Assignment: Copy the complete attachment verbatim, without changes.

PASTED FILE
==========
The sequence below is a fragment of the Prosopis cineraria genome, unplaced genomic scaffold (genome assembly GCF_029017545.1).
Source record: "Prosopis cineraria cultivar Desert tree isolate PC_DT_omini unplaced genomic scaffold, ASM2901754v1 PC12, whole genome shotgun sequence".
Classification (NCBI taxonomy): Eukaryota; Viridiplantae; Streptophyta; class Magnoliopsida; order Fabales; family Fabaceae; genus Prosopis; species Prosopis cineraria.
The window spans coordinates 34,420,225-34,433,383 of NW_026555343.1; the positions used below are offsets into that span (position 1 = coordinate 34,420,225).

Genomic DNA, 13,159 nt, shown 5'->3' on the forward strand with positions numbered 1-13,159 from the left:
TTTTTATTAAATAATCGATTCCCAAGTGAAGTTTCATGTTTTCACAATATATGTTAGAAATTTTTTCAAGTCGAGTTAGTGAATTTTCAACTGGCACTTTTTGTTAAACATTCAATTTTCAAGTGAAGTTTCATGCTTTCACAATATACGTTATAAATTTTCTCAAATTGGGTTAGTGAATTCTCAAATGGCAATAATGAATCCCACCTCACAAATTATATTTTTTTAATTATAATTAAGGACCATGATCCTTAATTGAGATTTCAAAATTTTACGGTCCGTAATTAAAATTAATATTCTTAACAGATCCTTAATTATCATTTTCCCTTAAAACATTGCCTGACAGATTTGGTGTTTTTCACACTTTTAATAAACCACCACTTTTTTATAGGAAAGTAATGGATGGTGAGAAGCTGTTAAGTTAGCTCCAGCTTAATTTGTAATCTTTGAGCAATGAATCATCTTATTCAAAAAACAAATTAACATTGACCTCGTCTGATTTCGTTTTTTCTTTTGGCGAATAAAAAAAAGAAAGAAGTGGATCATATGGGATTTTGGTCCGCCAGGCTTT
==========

The sequence below is a fragment of the Prosopis cineraria genome, unplaced genomic scaffold (genome assembly GCF_029017545.1).
Source record: "Prosopis cineraria cultivar Desert tree isolate PC_DT_omini unplaced genomic scaffold, ASM2901754v1 PC12, whole genome shotgun sequence".
Classification (NCBI taxonomy): Eukaryota; Viridiplantae; Streptophyta; class Magnoliopsida; order Fabales; family Fabaceae; genus Prosopis; species Prosopis cineraria.
The window spans coordinates 34,420,225-34,433,383 of NW_026555343.1; the positions used below are offsets into that span (position 1 = coordinate 34,420,225).

Genomic DNA, 13,159 nt, shown 5'->3' on the forward strand with positions numbered 1-13,159 from the left:
TTTTTATTAAATAATCGATTCCCAAGTGAAGTTTCATGTTTTCACAATATATGTTAGAAATTTTTTCAAGTCGAGTTAGTGAATTTTCAACTGGCACTTTTTGTTAAACATTCAATTTTCAAGTGAAGTTTCATGCTTTCACAATATACGTTATAAATTTTCTCAAATTGGGTTAGTGAATTCTCAAATGGCAATAATGAATCCCACCTCACAAATTATATTTTTTTAATTATAATTAAGGACCATGATCCTTAATTGAGATTTCAAAATTTTACGGTCCGTAATTAAAATTAATATTCTTAACAGATCCTTAATTATCATTTTCCCTTAAAACATTGCCTGACAGATTTGGTGTTTTTCACACTTTTAATAAACCACCACTTTTTTATAGGAAAGTAATGGATGGTGAGAAGCTGTTAAGTTAGCTCCAGCTTAATTTGTAATCTTTGAGCAATGAATCATCTTATTCAAAAAACAAATTAACATTGACCTCGTCTGATTTCGTTTTTTCTTTTGGCGAATAAAAAAAAGAAAGAAGTGGATCATATGGGATTTTGGTCCGCCAGGCTTT